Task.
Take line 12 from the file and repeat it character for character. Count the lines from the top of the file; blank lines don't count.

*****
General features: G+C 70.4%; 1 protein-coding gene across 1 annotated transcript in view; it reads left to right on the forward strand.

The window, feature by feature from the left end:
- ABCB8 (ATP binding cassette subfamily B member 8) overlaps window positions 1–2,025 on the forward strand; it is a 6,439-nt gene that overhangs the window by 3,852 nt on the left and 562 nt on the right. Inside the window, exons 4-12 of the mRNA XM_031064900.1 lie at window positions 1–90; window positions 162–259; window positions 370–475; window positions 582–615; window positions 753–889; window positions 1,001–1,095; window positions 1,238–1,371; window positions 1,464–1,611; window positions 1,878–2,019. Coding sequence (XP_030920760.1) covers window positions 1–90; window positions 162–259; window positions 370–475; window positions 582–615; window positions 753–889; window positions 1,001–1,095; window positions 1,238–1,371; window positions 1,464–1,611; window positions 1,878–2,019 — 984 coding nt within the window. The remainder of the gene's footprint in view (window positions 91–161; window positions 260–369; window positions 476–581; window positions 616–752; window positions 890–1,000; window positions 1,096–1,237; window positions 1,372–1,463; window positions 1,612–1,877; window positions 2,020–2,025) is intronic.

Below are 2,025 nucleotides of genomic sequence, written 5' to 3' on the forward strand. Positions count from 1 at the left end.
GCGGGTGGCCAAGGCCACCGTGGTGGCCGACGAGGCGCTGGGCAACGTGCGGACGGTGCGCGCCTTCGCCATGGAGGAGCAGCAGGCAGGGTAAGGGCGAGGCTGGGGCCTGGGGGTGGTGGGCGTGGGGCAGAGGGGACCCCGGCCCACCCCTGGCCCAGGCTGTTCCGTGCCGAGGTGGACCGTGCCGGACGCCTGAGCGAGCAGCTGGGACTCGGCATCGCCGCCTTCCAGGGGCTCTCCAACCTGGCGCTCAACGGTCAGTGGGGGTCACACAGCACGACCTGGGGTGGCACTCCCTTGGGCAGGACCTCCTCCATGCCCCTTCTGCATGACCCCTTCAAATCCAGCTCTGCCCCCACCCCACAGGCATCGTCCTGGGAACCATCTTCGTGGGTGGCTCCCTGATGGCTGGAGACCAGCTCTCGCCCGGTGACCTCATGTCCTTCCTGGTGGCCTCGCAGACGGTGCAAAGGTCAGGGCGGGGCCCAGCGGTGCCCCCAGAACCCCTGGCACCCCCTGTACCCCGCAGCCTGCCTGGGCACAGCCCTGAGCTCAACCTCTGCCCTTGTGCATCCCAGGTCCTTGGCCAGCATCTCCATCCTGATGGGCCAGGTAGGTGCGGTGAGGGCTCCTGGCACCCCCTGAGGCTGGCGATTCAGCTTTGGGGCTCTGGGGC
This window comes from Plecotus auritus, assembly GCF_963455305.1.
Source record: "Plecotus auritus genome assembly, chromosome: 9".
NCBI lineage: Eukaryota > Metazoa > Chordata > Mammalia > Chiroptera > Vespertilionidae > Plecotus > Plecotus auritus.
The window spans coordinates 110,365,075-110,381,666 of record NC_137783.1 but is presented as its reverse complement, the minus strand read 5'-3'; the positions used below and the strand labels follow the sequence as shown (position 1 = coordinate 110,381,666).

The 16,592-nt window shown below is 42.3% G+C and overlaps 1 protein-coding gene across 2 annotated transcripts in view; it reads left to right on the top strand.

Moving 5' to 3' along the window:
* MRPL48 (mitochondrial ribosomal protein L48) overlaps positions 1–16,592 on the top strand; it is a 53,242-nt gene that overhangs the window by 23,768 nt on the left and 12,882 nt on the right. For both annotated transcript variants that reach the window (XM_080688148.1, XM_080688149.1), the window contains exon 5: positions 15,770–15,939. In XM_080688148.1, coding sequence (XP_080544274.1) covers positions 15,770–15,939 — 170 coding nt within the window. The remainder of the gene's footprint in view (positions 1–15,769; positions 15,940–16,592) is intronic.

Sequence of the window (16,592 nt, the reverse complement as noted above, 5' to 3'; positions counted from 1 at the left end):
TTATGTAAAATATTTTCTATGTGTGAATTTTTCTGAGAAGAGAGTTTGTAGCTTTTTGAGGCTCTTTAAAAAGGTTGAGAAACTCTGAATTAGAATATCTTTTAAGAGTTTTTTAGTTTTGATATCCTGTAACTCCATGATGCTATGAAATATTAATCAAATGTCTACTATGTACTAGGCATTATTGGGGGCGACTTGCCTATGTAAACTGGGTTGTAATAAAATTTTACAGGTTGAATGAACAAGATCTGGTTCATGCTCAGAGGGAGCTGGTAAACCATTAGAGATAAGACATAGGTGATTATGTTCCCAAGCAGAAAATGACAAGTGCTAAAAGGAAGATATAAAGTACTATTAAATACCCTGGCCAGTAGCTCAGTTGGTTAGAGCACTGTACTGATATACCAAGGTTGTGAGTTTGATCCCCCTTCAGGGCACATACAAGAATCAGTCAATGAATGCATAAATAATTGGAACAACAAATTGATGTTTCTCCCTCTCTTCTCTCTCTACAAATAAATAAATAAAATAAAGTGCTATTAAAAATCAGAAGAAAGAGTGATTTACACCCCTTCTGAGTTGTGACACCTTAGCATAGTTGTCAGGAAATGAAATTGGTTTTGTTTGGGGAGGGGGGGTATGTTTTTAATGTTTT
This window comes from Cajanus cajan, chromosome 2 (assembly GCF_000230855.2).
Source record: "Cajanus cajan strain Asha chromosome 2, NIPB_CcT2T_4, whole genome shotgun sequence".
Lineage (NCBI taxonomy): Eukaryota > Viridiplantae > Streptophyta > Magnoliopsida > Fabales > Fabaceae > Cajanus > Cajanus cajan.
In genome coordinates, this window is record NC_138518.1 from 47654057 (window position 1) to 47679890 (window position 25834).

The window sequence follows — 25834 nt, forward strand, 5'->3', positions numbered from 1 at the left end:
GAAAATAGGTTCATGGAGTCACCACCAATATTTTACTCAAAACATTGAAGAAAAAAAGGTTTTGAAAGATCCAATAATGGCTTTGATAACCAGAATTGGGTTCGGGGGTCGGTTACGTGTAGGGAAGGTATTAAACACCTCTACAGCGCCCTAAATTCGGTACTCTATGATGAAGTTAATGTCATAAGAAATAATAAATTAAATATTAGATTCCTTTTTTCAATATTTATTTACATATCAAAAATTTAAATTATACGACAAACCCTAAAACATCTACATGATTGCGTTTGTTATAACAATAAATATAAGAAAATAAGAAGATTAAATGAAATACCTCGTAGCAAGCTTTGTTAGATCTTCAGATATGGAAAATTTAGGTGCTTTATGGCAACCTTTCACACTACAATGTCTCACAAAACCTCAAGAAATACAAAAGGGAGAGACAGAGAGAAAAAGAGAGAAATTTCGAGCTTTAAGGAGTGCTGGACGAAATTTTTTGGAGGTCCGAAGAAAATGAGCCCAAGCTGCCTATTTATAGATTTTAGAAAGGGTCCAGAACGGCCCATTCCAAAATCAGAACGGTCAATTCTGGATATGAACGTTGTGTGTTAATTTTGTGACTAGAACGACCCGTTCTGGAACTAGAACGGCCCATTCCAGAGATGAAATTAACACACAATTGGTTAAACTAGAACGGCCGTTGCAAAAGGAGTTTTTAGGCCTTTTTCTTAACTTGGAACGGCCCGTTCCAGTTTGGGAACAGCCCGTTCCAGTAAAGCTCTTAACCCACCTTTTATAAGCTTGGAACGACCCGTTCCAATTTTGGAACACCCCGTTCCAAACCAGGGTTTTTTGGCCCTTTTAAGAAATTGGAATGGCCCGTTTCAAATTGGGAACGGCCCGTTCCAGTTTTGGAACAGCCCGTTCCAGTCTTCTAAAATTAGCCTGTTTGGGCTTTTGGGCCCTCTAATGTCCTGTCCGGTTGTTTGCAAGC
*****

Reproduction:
* MRPL48 (mitochondrial ribosomal protein L48) overlaps positions 1–16,592 on the top strand; it is a 53,242-nt gene that overhangs the window by 23,768 nt on the left and 12,882 nt on the right. For both annotated transcript variants that reach the window (XM_080688148.1, XM_080688149.1), the window contains exon 5: positions 15,770–15,939. In XM_080688148.1, coding sequence (XP_080544274.1) covers positions 15,770–15,939 — 170 coding nt within the window. The remainder of the gene's footprint in view (positions 1–15,769; positions 15,940–16,592) is intronic.